But Republican Chairman Declares:
GOP Will Construct Working Majority
By JIM KEVLIN • Special to www.AllOTSEGO.com
COOPERSTOWN – Today’s count of absentee ballots confirmed the Nov. 7 election results: A bipartisan “Reform Coalition” can control the Otsego County Board of Representatives after Jan. 1, if like-minded Republicans and Democrats continue to find common ground.
At the end of an afternoon-long recount, with Lynn Krogh, a partner in Casale Associates, representing the GOP, and Richard Sternberg the Democrats:
- The current county board chair, Kathy Clark, maintained a narrow District 3 edge against Democratic newcomer Cathy Nardi in Otego/Laurens, 561 to 543.
- In District 13, the City of Oneonta’s Wards 5 & 6, newcomer Danny Lapin, age 29, a Democrat, kept his lead against Republican incumbent Len Carson. The final tally was 252-247.
This gives the Reform Coalition nine of 14 seats, or a weighted voting advantage of 3,746-2,482.
Strictly along party lines, Republicans and Democrats are tied, 7 seats to 7 seats, but the weighted votes would give the advantage to the GOP, 3,421-2,807.
Clark didn’t make an appearance, but was represented throughout the day by her husband, Bob Fernandez; he called her when the tally firmed up at about 4 p.m. Nardi, Lapin and Carson held vigil throughout the day in the crowded rear room of the county Board of Elections in The Meadows office building.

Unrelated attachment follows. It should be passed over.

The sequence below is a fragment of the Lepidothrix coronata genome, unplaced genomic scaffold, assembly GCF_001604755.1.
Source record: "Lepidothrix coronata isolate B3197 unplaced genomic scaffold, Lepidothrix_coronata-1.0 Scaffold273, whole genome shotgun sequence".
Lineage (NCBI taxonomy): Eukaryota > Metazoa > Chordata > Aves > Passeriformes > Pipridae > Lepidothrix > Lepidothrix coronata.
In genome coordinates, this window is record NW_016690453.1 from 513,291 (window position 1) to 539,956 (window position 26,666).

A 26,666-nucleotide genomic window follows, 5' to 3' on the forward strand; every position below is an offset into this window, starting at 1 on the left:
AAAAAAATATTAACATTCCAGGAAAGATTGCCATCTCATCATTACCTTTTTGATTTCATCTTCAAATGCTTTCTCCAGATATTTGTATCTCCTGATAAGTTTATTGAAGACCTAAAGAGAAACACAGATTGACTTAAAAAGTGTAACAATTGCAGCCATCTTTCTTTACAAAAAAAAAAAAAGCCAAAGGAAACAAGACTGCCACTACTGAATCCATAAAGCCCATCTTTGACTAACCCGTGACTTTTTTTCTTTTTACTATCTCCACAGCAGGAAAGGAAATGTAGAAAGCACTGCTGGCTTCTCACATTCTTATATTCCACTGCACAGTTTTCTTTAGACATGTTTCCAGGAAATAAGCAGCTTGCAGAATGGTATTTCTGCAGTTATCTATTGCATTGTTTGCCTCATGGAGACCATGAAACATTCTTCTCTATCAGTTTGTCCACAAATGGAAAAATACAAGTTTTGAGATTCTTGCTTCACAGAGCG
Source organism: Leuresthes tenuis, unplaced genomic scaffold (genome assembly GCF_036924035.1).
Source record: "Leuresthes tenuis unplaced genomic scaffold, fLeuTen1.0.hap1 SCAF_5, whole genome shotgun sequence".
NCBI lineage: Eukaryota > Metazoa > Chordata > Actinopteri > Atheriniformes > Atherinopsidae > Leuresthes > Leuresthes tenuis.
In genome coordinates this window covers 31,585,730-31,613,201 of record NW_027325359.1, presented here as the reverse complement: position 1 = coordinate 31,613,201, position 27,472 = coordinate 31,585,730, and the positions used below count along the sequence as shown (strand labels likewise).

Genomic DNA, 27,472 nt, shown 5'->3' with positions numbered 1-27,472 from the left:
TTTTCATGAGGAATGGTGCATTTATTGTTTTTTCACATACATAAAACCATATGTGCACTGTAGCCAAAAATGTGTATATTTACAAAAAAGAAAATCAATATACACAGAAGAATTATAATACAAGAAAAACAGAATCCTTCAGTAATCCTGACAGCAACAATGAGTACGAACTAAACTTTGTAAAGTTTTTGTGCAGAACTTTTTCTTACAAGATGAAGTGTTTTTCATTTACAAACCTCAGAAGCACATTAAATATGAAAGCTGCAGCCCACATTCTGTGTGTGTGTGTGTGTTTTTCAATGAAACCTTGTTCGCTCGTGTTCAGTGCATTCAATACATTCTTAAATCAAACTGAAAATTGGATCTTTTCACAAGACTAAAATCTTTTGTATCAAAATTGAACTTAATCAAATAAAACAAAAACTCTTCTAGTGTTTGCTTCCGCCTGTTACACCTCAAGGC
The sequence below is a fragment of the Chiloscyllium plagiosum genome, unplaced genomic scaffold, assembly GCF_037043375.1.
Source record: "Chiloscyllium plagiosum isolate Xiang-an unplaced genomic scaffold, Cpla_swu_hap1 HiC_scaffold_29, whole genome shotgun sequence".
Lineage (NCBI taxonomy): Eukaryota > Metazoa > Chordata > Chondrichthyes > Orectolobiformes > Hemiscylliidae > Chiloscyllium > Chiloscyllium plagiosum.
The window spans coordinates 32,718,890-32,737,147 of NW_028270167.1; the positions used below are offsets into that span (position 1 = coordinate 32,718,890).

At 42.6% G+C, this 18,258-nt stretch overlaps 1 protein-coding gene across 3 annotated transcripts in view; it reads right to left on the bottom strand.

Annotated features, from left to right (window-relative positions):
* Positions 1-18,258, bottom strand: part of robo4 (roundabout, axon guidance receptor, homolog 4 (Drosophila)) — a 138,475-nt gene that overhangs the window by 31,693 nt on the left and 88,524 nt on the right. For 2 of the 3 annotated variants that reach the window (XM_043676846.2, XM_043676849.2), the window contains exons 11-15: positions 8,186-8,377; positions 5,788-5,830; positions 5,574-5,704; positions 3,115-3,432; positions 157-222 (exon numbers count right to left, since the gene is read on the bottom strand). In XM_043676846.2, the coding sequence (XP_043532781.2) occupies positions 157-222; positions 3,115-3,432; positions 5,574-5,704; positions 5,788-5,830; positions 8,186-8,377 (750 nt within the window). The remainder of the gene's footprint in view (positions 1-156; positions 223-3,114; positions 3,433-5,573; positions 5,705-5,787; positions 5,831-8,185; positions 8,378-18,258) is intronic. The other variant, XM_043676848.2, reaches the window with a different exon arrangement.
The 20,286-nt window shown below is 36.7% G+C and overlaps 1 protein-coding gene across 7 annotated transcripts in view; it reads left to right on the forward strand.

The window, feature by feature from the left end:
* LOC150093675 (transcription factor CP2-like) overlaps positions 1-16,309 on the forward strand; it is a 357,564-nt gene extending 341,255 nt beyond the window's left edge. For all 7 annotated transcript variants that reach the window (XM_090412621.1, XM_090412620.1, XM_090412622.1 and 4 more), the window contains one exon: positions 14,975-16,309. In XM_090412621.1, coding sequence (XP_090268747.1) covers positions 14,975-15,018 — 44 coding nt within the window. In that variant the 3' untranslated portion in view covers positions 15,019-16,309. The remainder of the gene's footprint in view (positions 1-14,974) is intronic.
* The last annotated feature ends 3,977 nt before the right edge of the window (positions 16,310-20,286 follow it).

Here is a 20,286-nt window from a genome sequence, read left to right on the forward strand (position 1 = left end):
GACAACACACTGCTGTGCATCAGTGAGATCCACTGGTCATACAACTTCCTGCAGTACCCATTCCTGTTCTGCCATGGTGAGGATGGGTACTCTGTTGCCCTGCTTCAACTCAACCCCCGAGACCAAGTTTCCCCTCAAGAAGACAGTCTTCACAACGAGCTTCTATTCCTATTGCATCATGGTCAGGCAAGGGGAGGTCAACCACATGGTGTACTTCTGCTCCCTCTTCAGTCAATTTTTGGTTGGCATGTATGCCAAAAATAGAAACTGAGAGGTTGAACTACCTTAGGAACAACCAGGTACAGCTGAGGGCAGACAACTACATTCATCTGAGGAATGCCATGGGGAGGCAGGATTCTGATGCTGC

“I thank Len for a clean run,” said Lapin. “I want to let everyone know I admire and respect him,” adding, “I’m ready to get to work for my constituents.”
“This race doesn’t define me,” said Carson, who is a retired officer in the Oneonta Fire Department Emergency Squad and proprietor of DC Marketing, which installed digital billboards. “I’ll be back.”
County Republican Chair Vince Casale characterized the outcome as keeping a Republican majority on the county board, although two members – three, including Carson – were left off a GOP ad that ran the week before the Nov. 7 elections. “I feel very confident the Republican members will work closely together,” he said, “to continue the good work the majority has done.”